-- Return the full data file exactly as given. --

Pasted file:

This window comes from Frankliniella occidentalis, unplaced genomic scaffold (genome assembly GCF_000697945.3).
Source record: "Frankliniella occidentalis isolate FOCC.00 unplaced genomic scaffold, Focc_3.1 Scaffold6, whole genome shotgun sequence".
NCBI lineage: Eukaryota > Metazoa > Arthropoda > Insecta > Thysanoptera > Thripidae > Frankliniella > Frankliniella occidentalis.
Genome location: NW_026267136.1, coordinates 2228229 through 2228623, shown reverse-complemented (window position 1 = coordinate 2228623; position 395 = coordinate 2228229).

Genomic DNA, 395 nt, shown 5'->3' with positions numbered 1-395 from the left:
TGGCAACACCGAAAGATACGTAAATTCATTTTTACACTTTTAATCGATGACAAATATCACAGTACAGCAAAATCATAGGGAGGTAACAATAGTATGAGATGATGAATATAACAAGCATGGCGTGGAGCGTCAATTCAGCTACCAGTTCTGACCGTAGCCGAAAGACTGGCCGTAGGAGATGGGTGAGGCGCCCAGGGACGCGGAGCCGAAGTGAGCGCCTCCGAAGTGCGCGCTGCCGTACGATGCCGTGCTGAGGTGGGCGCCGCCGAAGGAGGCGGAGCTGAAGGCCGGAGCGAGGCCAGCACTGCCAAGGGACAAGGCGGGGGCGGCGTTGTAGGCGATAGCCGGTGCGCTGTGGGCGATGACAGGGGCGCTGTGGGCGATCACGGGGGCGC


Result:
This window comes from Frankliniella occidentalis, unplaced genomic scaffold (genome assembly GCF_000697945.3).
Source record: "Frankliniella occidentalis isolate FOCC.00 unplaced genomic scaffold, Focc_3.1 Scaffold6, whole genome shotgun sequence".
NCBI lineage: Eukaryota > Metazoa > Arthropoda > Insecta > Thysanoptera > Thripidae > Frankliniella > Frankliniella occidentalis.
Genome location: NW_026267136.1, coordinates 2228229 through 2228623, shown reverse-complemented (window position 1 = coordinate 2228623; position 395 = coordinate 2228229).

Genomic DNA, 395 nt, shown 5'->3' with positions numbered 1-395 from the left:
TGGCAACACCGAAAGATACGTAAATTCATTTTTACACTTTTAATCGATGACAAATATCACAGTACAGCAAAATCATAGGGAGGTAACAATAGTATGAGATGATGAATATAACAAGCATGGCGTGGAGCGTCAATTCAGCTACCAGTTCTGACCGTAGCCGAAAGACTGGCCGTAGGAGATGGGTGAGGCGCCCAGGGACGCGGAGCCGAAGTGAGCGCCTCCGAAGTGCGCGCTGCCGTACGATGCCGTGCTGAGGTGGGCGCCGCCGAAGGAGGCGGAGCTGAAGGCCGGAGCGAGGCCAGCACTGCCAAGGGACAAGGCGGGGGCGGCGTTGTAGGCGATAGCCGGTGCGCTGTGGGCGATGACAGGGGCGCTGTGGGCGATCACGGGGGCGC